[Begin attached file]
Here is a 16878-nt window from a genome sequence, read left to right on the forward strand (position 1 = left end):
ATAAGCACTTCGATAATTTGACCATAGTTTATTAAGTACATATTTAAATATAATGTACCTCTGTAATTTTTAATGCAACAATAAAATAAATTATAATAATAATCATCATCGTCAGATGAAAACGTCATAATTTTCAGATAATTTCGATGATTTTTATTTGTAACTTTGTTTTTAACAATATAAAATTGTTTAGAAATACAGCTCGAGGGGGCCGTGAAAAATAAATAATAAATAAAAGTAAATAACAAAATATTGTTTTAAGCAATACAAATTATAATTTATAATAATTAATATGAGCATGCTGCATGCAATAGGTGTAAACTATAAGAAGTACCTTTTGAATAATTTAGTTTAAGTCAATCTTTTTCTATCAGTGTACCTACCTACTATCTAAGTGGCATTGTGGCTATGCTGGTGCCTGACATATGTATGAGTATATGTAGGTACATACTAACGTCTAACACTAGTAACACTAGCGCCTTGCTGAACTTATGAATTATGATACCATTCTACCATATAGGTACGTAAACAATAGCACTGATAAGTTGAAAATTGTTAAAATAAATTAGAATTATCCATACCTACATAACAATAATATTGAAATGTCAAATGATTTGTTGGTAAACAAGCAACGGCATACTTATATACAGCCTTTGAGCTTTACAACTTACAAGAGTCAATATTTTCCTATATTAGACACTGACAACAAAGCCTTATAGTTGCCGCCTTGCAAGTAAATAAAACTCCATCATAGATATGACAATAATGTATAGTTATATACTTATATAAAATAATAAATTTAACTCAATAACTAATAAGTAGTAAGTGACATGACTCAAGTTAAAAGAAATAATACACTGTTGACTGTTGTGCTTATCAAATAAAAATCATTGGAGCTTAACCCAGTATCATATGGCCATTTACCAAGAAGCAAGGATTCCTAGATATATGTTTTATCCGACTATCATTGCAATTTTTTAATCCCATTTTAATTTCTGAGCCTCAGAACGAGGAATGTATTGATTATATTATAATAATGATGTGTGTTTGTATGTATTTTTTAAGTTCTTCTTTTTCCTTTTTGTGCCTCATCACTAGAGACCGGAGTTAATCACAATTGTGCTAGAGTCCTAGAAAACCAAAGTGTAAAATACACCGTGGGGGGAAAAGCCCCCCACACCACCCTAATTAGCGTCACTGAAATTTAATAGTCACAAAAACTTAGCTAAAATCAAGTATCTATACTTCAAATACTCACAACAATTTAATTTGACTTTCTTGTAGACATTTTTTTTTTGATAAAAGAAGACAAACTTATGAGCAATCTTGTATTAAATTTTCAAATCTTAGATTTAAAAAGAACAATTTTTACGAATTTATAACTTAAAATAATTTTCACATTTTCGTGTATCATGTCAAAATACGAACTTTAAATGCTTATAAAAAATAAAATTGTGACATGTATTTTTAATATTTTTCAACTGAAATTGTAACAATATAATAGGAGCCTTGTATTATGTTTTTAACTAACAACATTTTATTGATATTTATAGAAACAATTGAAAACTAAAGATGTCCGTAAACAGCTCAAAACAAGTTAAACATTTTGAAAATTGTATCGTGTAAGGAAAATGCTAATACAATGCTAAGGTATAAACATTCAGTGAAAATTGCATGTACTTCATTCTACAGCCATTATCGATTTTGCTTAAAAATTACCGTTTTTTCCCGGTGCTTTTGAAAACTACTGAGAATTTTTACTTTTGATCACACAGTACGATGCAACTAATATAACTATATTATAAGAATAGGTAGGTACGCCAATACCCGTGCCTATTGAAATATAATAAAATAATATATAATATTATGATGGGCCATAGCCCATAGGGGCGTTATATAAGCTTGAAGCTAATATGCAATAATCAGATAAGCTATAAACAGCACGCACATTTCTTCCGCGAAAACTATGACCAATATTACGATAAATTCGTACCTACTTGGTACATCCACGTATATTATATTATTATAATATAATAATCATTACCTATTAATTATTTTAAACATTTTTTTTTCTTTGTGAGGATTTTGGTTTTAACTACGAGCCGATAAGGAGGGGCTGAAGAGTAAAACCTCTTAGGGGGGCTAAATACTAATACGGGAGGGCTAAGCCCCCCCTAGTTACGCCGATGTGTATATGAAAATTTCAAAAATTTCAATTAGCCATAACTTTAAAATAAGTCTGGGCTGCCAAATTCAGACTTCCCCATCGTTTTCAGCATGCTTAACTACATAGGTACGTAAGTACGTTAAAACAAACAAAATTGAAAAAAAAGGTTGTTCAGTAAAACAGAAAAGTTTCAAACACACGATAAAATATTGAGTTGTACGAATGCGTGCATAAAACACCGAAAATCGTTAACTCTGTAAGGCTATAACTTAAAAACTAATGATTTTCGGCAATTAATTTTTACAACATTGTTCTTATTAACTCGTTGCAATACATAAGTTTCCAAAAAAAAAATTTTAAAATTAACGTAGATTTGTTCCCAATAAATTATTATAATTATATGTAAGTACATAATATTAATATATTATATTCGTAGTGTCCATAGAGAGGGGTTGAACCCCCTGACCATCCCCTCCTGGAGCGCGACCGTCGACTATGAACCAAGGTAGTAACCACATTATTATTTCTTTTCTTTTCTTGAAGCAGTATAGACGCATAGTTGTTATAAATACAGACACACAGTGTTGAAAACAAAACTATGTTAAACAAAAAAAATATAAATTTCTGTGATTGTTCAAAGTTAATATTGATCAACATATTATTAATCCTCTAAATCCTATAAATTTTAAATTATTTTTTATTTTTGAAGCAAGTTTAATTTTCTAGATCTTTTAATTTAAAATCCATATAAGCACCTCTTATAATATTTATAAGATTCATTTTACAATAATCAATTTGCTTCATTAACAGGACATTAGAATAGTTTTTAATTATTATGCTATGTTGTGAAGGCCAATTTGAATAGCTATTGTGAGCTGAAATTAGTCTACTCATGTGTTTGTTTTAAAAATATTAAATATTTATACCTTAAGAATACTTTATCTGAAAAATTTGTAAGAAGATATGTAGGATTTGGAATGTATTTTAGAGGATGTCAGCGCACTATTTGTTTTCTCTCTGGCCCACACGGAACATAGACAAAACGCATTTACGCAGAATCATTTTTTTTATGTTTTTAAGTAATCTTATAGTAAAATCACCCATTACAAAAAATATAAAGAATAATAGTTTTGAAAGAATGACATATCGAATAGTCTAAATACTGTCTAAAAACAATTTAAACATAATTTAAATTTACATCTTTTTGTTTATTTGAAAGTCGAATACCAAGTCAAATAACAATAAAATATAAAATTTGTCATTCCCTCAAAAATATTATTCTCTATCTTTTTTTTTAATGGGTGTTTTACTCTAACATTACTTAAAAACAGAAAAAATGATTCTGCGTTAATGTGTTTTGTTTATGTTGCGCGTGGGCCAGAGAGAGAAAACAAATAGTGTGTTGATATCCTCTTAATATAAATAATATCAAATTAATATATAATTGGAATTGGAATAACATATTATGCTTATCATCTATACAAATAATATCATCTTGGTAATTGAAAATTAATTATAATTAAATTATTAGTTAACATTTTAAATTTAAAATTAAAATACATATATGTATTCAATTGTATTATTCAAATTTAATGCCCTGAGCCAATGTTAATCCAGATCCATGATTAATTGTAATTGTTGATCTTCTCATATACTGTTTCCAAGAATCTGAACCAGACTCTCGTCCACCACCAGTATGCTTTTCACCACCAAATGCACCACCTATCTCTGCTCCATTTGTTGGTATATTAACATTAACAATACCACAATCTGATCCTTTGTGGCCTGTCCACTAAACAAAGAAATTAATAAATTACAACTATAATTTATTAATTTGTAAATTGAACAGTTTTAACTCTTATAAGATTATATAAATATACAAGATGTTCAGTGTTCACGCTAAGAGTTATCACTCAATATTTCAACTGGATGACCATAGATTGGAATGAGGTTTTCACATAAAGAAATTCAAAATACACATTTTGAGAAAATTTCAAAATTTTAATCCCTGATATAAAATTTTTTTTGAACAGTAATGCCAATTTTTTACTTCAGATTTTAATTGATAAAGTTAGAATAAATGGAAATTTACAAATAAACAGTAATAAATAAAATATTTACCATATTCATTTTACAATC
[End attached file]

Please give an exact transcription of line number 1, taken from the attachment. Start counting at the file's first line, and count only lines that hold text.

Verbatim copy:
Here is a 16878-nt window from a genome sequence, read left to right on the forward strand (position 1 = left end):